Summary: This sermon examines the "appointed time" where Jesus knew that Judas would betray him at the "opportune time."
February 29, 2006 Matthew 26:14-25
Then one of the Twelve—the one called Judas Iscariot—went to the chief priests and asked, "What are you willing to give me if I hand him over to you?" So they counted out for him thirty silver coins. From then on Judas watched for an opportunity to hand him over. On the first day of the Feast of Unleavened Bread, the disciples came to Jesus and asked, "Where do you want us to make preparations for you to eat the Passover?" He replied, "Go into the city to a certain man and tell him, ‘The Teacher says: My appointed time is near. I am going to celebrate the Passover with my disciples at your house.’" So the disciples did as Jesus had directed them and prepared the Passover. When evening came, Jesus was reclining at the table with the Twelve. And while they were eating, he said, "I tell you the truth, one of you will betray me." They were very sad and began to say to him one after the other, "Surely not I, Lord?" Jesus replied, "The one who has dipped his hand into the bowl with me will betray me. The Son of Man will go just as it is written about him. But woe to that man who betrays the Son of Man! It would be better for him if he had not been born." Then Judas, the one who would betray him, said, "Surely not I, Rabbi?" Jesus answered, "Yes, it is you."
Ecclesiastes 3 reads,
There is a time for everything, and a season for every activity under heaven:
a time to be born and a time to die, a time to plant and a time to uproot,
a time to kill and a time to heal, a time to tear down and a time to build,
a time to weep and a time to laugh, a time to mourn and a time to dance,
a time to scatter stones and a time to gather them, a time to embrace and a time to refrain,
a time to search and a time to give up, a time to keep and a time to throw away,
a time to tear and a time to mend, a time to be silent and a time to speak,
a time to love and a time to hate, a time for war and a time for peace.
What time is it for you? Are you living in a loving time, a mending time, a searching time, a tearing time? Life is rather interesting because when we come together to worship we all - while living at the same time - are experiencing different times. Some are closer to dying, while others are in the midst of being born. Some are planting and some are being uprooted.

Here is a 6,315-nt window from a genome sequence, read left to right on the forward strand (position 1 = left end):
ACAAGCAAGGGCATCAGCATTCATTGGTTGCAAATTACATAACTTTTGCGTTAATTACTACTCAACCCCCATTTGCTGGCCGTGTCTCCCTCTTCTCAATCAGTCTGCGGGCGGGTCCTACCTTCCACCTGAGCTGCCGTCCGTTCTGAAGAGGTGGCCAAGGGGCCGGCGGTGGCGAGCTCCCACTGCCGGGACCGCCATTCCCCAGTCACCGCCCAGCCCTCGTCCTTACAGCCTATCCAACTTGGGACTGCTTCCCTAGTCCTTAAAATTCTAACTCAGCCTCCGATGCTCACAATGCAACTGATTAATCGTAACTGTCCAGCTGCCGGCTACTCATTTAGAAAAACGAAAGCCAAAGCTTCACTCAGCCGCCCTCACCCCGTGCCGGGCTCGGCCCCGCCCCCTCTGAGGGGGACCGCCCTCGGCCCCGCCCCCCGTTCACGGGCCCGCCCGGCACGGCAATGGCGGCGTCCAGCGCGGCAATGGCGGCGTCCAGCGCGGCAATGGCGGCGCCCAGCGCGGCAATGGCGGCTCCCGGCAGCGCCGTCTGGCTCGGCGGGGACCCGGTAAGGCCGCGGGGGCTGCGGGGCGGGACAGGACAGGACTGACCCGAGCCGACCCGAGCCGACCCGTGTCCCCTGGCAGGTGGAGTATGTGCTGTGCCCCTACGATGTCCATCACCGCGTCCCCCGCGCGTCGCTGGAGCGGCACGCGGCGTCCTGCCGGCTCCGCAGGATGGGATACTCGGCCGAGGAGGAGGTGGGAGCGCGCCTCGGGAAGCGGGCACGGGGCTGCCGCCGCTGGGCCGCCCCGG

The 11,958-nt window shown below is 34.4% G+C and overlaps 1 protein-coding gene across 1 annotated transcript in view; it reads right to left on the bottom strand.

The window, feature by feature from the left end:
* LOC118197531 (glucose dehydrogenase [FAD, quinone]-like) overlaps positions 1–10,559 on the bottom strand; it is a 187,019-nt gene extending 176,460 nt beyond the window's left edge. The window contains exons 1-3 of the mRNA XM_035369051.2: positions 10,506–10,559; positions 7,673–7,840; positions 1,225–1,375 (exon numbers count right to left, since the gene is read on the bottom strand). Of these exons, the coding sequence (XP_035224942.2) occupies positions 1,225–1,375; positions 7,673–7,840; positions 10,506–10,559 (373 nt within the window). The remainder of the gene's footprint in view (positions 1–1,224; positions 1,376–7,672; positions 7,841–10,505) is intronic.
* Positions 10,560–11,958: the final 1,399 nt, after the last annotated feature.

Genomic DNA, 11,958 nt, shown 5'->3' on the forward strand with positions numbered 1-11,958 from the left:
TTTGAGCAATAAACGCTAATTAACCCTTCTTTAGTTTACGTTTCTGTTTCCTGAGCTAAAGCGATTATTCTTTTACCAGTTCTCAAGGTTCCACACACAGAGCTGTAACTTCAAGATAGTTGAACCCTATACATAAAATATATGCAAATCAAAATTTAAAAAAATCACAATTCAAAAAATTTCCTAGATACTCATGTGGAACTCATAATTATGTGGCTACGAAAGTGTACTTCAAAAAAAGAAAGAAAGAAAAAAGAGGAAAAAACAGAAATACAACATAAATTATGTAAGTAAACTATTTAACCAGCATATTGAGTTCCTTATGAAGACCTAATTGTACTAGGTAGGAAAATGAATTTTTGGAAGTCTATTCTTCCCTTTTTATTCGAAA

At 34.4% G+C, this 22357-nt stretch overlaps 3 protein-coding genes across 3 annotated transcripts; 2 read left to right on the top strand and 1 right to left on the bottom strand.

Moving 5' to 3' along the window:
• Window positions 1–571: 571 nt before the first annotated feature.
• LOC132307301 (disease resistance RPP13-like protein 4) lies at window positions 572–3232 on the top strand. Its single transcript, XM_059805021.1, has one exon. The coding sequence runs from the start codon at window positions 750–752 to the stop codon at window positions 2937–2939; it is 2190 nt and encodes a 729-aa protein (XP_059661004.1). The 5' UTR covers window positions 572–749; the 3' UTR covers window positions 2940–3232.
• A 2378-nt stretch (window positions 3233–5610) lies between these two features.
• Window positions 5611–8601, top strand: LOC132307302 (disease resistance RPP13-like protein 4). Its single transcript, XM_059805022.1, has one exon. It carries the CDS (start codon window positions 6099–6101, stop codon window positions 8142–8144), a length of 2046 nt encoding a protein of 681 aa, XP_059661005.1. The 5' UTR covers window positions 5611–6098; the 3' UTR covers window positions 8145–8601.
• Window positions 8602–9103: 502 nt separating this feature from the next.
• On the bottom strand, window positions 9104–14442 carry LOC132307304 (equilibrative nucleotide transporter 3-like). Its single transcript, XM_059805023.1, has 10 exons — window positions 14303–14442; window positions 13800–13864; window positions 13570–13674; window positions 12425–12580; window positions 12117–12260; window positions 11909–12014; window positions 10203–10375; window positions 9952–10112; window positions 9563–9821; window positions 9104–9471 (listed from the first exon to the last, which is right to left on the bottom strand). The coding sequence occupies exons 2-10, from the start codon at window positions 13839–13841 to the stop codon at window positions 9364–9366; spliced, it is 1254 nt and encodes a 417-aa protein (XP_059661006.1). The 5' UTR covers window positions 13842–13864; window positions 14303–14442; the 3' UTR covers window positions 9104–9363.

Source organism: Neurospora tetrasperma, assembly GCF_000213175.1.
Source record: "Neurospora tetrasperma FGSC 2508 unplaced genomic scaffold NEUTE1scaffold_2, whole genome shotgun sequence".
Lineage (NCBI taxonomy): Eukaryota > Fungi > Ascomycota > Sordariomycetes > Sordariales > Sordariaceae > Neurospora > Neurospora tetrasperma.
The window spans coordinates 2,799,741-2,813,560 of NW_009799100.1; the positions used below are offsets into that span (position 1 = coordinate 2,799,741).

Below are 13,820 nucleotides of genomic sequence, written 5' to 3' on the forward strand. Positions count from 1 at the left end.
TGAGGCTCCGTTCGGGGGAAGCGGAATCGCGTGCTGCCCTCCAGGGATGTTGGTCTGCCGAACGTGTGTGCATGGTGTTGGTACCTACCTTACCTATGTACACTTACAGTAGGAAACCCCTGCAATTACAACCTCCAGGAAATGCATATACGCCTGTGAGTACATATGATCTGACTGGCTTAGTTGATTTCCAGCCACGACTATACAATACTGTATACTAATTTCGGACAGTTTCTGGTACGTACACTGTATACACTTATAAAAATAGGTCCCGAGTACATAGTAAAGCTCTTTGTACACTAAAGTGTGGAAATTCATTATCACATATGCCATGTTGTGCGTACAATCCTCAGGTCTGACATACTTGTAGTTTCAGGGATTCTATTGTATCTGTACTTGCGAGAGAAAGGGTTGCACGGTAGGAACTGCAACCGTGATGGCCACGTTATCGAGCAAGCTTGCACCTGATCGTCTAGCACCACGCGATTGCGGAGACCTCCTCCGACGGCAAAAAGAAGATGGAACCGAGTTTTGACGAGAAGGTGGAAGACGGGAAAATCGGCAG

The problems we have with life is when we find ourselves in times we don’t want to be in. We’d rather be planting, but instead we’re being uprooted. We’re rather be laughing, but we find ourselves weeping. So we get angry or frustrated with life - because ultimately we don’t have control of the time we are in. We don’t know what times are coming. But we know they will get worse - that they will be troubling times. That’s the theme of our Lenten services this year - Troubling Times of the Passion. As true God - Jesus DID know what times were coming. It was almost time to die for the sins of the world - with the guilt of the world on His back. Instead of running from it - He embraced it. He called it -
Ho Kairos Mou - My "Appointed Time"
In the big picture of things - as we begin these Lent services it would be good for us to review a little bit of the history here before we get started. This was now the third year of Jesus’ ministry - and the height of his popularity had now come and gone. The Pharisees and Teachers of the Law had had their fill of Jesus - and were becoming more than hardened against Him. They were now actively plotting on how to kill Jesus - looking for their opportune time. Judas decided to help their time come. Our text for today reads,
Then one of the Twelve—the one called Judas Iscariot—went to the chief priests and asked, "What are you willing to give me if I hand him over to you?" So they counted out for him thirty silver coins. From then on Judas watched for an opportunity to hand him over.
Judas was looking for an opportune time, but Jesus didn’t have to look. He knew that the time for Him to be betrayed was "appointed" - as the NIV says. "Appointed" isn’t actually in the Greek. It simply reads "ho kairos mou" - which literally translated means "the time of me." With the article "the," He seems to be referring to a well known time - a planned time - HIS time that had planned for many years - thousands of years. This can be seen from the way "kairos" is used - especially throughout the Gospels. John 7 is a prime example. The disciples were going to the Feast of Tabernacles, and they wanted Jesus to come along. But Jesus responded,